I am a library assistant in the ordering and receiving department (Acquisitions), where I handle the requests for new books that the librarians submit, check to see that the book isn’t already in the collection, and put a record in the database so that an officemate can send the order to a book vendor. I am also involved in checking books into the library’s catalog (its database) when they are received from the vendor, and in putting books that people donate to us into the catalog. I handle lots of very fascinating books (and also some very boring technical ones). I can retire from OSU in two years with full benefits, but hope to work for several more years after that. My Mom lived until the age of 87 and Dad is still going strong at 97, so I expect to be a part of the Oakcreek community for a good many years.
Nelda and I met and married after I started attending the Unitarian Universalist Church where we have both been on the board and always seem to be chairs of one or another committee. For years now, this is where we have nourished our need for spirituality and community.
Nelda and I like the idea of being environmentally sensitive and living fairly close to the land. We have become involved in a small way with Turtle Rock Farm, a center for sustainability, spirituality, and healing.
I am looking forward to having a good place to grow some vegetables and flowers. I hope next summer we can start our raised bed garden.
Nelda: The small farming community of Coon Creek, Texas in which I was born wasn't even on the map, nor did it have a post office. I spent the first eight years of my life in this pastoral community where I had to ride 16 miles, one-way, to school. My family then moved into Clifton, Tx. where we lived for three years before moving to Ft. Worth.
I graduated from Handley High School and went one semester to Arlington Jr. College, now the University of Texas at Arlington, before taking training as an x-ray technician at Harris Memorial Hospital in Ft. Worth. Upon graduation from this, I married my first husband and we moved to Logan, Utah where I worked at the L.D.S. Hospital for 2 years and 9 months while he finished his bachelor's degree. The next several years of following his schooling and career took me to x-ray technician jobs on the east and west coasts of the U.S. (Connecticut and California) and the north and south borders (Minnesota and Mississippi). We also lived in Guatemala for 4 1/2 months. Although I have had several "smatterings" of college, the only degree I have is a PHT (Put Hubby Through) from Utah State Univ. We had two daughters, one of whom is currently in Germany and the other lives in Seattle. In 1977, we moved to Stillwater. In 1983 our marriage ended.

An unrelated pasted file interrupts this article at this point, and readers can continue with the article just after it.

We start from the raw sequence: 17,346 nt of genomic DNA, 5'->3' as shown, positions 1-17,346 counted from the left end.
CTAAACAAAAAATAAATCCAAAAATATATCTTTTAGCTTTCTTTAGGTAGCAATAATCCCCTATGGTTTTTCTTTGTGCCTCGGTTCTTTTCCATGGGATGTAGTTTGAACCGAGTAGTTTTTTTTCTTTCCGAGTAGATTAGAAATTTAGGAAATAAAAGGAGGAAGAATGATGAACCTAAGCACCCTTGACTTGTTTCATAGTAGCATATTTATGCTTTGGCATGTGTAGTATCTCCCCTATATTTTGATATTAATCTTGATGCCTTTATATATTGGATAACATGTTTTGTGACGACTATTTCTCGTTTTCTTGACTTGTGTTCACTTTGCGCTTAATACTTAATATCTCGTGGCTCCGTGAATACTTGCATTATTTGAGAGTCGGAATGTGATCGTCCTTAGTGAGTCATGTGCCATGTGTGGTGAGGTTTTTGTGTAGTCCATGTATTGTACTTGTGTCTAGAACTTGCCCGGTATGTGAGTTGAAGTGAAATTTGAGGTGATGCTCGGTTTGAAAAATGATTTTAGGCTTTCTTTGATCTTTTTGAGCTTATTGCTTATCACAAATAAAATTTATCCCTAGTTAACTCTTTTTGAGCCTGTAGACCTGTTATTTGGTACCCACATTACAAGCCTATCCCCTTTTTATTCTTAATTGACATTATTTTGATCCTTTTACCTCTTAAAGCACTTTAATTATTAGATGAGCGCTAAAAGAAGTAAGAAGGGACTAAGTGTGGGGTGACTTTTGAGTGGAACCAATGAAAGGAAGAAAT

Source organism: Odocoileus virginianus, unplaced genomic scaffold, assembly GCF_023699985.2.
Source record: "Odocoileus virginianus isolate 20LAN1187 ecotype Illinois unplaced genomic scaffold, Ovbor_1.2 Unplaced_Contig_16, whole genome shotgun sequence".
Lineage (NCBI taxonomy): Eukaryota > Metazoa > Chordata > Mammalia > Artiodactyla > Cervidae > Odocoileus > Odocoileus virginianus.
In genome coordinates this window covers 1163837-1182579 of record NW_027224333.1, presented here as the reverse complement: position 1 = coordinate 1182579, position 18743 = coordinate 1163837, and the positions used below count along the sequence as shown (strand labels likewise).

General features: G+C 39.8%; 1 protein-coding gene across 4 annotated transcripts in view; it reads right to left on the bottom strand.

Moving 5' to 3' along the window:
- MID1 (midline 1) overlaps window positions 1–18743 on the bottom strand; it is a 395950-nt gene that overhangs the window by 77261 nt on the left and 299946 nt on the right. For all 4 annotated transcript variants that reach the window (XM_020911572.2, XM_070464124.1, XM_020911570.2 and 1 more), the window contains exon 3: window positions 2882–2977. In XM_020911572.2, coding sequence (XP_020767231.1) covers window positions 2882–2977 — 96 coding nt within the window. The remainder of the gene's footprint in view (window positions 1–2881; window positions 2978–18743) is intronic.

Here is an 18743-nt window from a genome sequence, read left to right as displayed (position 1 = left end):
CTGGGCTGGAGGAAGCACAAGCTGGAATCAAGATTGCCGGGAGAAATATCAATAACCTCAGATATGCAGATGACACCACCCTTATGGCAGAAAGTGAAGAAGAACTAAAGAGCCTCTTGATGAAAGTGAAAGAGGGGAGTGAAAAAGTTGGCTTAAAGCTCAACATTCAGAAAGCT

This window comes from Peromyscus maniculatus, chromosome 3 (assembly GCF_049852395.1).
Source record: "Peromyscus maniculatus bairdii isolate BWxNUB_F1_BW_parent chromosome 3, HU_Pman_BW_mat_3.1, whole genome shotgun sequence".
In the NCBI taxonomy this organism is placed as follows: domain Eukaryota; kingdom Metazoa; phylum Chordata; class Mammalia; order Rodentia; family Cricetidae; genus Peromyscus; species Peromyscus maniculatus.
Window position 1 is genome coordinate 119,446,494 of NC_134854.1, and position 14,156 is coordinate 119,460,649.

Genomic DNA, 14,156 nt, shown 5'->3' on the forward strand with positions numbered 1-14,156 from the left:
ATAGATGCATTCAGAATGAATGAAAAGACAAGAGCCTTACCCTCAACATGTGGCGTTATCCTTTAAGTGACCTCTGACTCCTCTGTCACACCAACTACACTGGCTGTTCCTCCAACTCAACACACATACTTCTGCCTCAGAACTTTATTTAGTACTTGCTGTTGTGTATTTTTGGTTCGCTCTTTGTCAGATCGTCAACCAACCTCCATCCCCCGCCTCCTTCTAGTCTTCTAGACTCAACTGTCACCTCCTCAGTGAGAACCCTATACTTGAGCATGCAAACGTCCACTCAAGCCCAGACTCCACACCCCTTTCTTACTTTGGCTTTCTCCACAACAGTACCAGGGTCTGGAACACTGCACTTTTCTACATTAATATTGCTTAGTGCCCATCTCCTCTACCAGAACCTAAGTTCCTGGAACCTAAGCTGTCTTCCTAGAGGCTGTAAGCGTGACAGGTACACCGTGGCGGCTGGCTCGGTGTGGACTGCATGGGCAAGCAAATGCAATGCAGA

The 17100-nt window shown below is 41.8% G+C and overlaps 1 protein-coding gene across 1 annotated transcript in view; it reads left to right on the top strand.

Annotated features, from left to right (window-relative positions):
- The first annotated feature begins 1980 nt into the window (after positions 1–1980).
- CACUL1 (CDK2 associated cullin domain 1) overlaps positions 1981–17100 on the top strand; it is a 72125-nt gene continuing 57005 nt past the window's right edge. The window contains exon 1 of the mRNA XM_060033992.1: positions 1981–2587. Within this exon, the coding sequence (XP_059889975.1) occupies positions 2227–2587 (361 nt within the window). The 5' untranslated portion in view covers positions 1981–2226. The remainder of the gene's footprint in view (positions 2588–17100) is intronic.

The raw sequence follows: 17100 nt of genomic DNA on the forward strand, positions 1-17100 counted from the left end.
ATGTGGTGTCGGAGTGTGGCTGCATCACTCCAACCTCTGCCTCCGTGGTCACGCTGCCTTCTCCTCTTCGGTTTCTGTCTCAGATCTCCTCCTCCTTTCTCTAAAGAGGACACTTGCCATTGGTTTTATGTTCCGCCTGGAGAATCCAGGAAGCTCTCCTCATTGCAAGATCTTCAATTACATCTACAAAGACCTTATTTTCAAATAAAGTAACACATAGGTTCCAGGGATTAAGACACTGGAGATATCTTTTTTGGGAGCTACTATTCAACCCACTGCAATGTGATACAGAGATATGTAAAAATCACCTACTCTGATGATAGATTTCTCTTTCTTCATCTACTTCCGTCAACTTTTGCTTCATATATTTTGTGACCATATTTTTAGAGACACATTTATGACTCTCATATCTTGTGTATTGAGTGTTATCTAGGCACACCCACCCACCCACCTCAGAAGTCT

November of 1987 was a big month for me. I began work at OSU Vet. Med. School in the media lab on Nov. 1 and on Nov. 27 was married to Doug Sander. I retired from OSU in 2001 and have since worked part-time as a care giver, both paid and for family.
Doug and I have taken several camping vacations, mostly in the western states, and have traveled once to Germany to visit my daughter Carmela. I would hope we can do that again sometime.
Doug is more 'gung-ho' for all this community living than I am, but there are many interesting and nice people in Oakcreek and I'm sure I'll warm up to the idea after we're settled in.
Margaret and Sidney
Margaret: Though an Oklahoman by choice, I grew up in New York and Ohio. My experiences with field biology and meeting Sidney Ewing led me to become an OSU graduate student studying aquatic ecology. After we finished grad school, we entered a peripatetic phase in which our 3 terrific daughters appeared, each born in a different state. Today all live on the East Coast. Back in Oklahoma for the 3rd time, I taught in the OSU zoology department for thirty-odd years and studied a parasite of fish. Teaching has been my passion, whether trips to a lake with our daughters’ grade-school classes, working with college students, offering an Osher Lifelong Living Institute (OLLI) course with Sidney, or introducing our grandson to horseshoe crabs at the beach. I’m given to enthusiasms and really enjoy talking/hearing about what’s going on in nature (including human nature) as well as in books. I look forward to getting better acquainted with the life in the wonderful setting at Oakcreek and living among like-minded folks who intend to look out for each other as we grow in community.
Sidney: A native of Georgia’s Piedmont, I grew up on a dairy farm where my father was a 5th generation farmer in the same county where my ggg/grandfather was farming in 1821 when the county was carved out of pre-existing ones. A brother’s son is a 7th generation farmer there today, and all three of my siblings live in sight of the farmhouse where we grew up. Meanwhile, I left Georgia after earning my veterinary medical degree, and I’ve studied/worked at Land Grant institutions in Wisconsin, Kansas, Mississippi, Minnesota, and in Oklahoma three times. When I came to Oklahoma first (in 1960), I expected to stay as short a time as possible, studying veterinary parasitology. Like Margaret, I became an Oklahoman by choice and have lived in Stillwater about 40 of the 50-odd years since 1960.